The more language, the better – allegedly. (Image: Tina Tiller)
The more language, the better – allegedly. (Image: Tina Tiller)

SocietyMarch 5, 2024

How many goddamn words should I be saying to my baby?

The more language, the better – allegedly. (Image: Tina Tiller)
The more language, the better – allegedly. (Image: Tina Tiller)

I read yet another study about toddlers, screen time and language development, and it sent me off the deep end. 

Another day, another alarming study about how bad screen time is for kids. This morning, Australian researchers warned that the average three-year-old could be missing out on more than 1,100 adult words and 194 conversations per day because of the family’s use of screens. This is, to use the scientific term, bad. 

This isn’t a groundbreaking finding – a study like this drops every six months, by my count – but what’s new here is that researchers bypassed self-reporting by parents by using a Fitbit-like device that detected screen time in the house, so parents couldn’t gently massage the numbers. And the amount of screen time detected was, to use the scientific term, shitloads.

I have an 18-month-old daughter and my greatest relief is to plonk her in front of Moana while I read Substack newsletters on my phone, so this checks out. I’m also a modern woman, so I dart between neurotic vigilance about her screen time and mine, limiting both with scrupulous discipline, and a kind of bratty, “Don’t pile yet another fucking expectation of perfect motherhood on me” defiance, as I pass my weaning infant an UP&GO and load the 10th episode in a row of Bluey. 

But as comfortable as that latter posture is – my checked-out, lazy parenting is feminist, actually – I can’t really rest in it for long. It’s just patently obvious to me that phones are doing something devastating to the relationship between lots of parents and their kids, and I didn’t need scientists to tell me that. My sister is a nurse and when she worked in paediatrics, she’d tell me chilling stories about children living essentially abandoned lives because their parents were hooked on devices. “Heaps of parents just don’t talk to their kids any more,” she said to me. “At all.” It’s not like I haven’t noticed them, either. Mothers at the playground who scroll on their phones for tens upon tens of minutes, dead eyed while their toddlers tug on their sleeves and whine for a shred of attention, their bids for human connection not even swatted away but simply ignored, as though they weren’t even alive.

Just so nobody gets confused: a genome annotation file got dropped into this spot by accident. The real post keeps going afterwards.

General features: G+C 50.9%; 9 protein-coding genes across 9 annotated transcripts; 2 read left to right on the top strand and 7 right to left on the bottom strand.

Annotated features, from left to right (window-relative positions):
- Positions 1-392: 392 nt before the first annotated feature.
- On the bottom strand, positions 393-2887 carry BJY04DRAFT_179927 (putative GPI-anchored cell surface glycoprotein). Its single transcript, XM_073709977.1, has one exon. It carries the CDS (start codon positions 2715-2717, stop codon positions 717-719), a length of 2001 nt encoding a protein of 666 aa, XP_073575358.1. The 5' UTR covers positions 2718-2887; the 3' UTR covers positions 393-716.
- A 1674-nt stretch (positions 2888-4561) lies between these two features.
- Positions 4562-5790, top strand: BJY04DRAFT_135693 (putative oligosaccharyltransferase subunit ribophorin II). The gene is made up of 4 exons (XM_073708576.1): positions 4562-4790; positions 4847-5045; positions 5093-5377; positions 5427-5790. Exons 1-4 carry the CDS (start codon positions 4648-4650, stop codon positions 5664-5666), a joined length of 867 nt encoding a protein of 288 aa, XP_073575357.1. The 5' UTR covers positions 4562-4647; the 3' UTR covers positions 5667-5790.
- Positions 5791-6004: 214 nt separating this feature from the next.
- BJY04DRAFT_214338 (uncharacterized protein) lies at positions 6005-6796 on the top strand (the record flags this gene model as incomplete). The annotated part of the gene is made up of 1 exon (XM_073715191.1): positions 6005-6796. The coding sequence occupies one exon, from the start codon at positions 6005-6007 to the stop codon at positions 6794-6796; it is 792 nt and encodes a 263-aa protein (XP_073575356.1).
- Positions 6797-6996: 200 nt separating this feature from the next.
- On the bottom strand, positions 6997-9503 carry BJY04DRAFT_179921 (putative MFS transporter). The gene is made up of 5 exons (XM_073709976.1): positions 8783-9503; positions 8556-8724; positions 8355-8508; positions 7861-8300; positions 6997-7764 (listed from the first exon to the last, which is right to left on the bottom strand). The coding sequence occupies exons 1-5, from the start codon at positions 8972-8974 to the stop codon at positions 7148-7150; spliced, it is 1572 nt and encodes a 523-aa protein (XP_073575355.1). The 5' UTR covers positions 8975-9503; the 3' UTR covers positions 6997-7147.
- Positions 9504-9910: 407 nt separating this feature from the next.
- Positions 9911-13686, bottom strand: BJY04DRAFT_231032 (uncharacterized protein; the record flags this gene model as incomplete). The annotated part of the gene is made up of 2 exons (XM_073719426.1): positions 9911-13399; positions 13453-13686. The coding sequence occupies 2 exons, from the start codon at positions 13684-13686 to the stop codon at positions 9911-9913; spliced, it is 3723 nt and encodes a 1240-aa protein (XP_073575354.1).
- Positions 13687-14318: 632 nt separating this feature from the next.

That’s hideous, I’d think as I watched them. And then, Is that me?

That question always gets the neurotic vigilance wheel spinning again. So when I received an email about the then-embargoed Australian study last week, scanning over keywords like “1,100 fewer adult words” and “screen time” thinking fuck, fuck, fuck, before I knew it I had joined the press briefing with the lead author of the study, Dr Mary Brushe, a young and immaculately progressive researcher who acknowledged the indigenous land she stood on before politely answering questions. I fired my most pressing one at her: How many words should parents be saying to their toddlers? 

There’s a very wide range of averages in Australia, she replied: parents are speaking anywhere from 5,000 to 35,000 words per day to their kids. “But the more language, the better,” she told me.